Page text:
Expectations for April comparable sales were extremely modest but, as the month turned out, a bit on the optimistic side.
Numbers for the month were expected to be constrained by the shift to an earlier Easter (April 5 versus April 20 a year ago); the lingering effects of the West Coast ports dispute and macroeconomic challenges like the anemic rise in first-quarter gross domestic product (0.2 percent) and the recent rise in gasoline prices.
But Ken Perkins, president of Retail Metrics, noted that April’s figures fell flat in a number of ways, with the mean result down and, for the fourth consecutive month, below analysts’ expectations. Without an expected and sizeable increase from Gap next Monday, a string of 67 consecutive months of increases, dating back to the days just after the Great Recession, will have come to an end.
“Consumers appear to be spending money on new cars, in restaurants, on data plans and on smartphones, but other areas of retailing are experiencing some challenges,” Perkins said.
In a nearly unprecedented display of minus signs, nearly all companies reporting weathered declines, including L Brands Inc., which saw its corporate comp fall 1 percent, with Victoria’s Secret flat and Bath & Body Works down 2 percent. Amie Preston, chief investor relations officer of the company, said that the Easter shift cost L Brands 5 points on its April comp.
That didn’t stop the retailer from raising its guidance for first-quarter profits to a range of 58 to 60 cents from the previous projection of between 50 and 55 cents. In part that could be attributed to a flat merchandise margin for the month and a decline in inventories of 7 percent a square foot.
Still to be incorporated in the mix for the month is Gap Inc., expected by Thomson Reuters to report a 7.2 percent drop. Gap now releases results for the final month of each quarter on the Monday after the traditional Thursday reporting day of the following month, but the results are considered unlikely to pull the comp sample into positive territory. Thomson Reuters put the decline for the month at 1.5 percent while Retail Metrics, working from a broader matrix, placed it at 0.3 percent.
Adrienne Yih, analyst at Janney Securities, advised investors, “Don’t put too much weight on a ‘noisy’ April” and recommended looking at March and April, or “Marpl,” together.
“We note that promotional cadence is roughly ‘flattish’ year-over-year” in the first quarter, she wrote, pointing out that she expected cautious guidance for the second quarter as merchandise margins are being supported by clean inventory positions.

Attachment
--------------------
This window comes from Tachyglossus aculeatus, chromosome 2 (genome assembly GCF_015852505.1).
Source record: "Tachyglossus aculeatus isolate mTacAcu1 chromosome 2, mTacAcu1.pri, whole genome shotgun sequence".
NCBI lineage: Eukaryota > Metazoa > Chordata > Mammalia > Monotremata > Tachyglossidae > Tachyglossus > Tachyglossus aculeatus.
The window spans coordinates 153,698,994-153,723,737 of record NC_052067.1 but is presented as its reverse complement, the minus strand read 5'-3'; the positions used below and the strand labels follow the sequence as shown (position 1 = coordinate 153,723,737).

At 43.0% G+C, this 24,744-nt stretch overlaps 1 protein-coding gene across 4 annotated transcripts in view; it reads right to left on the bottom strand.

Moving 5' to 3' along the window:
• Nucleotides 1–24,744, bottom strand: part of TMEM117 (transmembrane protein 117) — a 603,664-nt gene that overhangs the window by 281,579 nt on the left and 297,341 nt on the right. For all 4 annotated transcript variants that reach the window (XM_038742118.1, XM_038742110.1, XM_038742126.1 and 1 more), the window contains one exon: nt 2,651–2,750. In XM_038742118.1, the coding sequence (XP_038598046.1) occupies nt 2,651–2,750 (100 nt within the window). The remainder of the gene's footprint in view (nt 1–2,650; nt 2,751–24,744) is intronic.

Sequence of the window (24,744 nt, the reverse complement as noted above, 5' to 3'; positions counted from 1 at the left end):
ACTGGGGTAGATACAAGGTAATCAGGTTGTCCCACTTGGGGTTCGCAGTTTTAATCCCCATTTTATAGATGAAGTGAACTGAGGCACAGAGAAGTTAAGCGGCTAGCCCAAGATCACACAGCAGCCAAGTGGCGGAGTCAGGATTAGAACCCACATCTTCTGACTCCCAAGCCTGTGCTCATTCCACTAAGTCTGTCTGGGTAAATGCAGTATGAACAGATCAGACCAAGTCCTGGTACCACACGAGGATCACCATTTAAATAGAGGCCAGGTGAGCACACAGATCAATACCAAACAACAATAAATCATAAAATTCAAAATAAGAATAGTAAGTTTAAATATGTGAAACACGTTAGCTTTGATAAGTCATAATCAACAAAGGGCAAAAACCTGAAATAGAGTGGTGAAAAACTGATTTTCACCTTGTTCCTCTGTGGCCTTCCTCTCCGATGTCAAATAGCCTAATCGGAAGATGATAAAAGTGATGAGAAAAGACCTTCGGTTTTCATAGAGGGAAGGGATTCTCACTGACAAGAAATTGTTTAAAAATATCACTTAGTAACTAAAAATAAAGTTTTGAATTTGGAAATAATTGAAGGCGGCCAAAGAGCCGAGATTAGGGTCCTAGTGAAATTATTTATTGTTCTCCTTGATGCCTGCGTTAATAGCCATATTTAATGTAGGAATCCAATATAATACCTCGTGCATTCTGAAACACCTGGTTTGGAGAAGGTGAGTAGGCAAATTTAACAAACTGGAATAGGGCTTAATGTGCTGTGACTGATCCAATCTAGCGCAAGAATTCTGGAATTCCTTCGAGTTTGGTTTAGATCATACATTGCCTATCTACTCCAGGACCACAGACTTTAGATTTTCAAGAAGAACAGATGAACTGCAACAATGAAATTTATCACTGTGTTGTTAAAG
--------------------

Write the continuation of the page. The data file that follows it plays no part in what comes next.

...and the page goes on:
“With the first quarter generally about 20 percent of sales and less than 20 percent of EPS, we focus on the big picture margin opportunity” in the second half, she said.
The swings in results from March into April tend to support the theory of a “noisy” month. Cato Corp. was expected to see a 4 percent increase in March comps but instead reported a 12 percent rise. For April, the forecast was for a 6 percent decline that instead came in at down 14 percent.
RetailNext, which reports retail trends based on a wide survey of brick-and-mortar retailers, found sales for the month down 12.5 percent, traffic down 14.6 percent and transactions down 13.6 percent, while conversion rose 0.4 percent and sales per shopper advanced 2.4 percent.
However, in combining figures for the two months, it found the decreases smaller and the increases larger for each metric: Sales fell 5.2 percent, traffic was down 9.4 percent and transactions declined 7.2 percent, while conversion rose 0.7 percent and sales per shopper rose 4.7 percent.
“I recently heard an analyst saying sales were ‘horrible,’” said Shelley Kohan, vice president of retail consulting at RetailNext, “but even with the April numbers, the outlook is promising. People are getting out and shopping, especially with the weather now turning better, and we’re not hearing a lot about inventory problems from the stores. They’re coming into the heart of spring with their inventories in good balance.”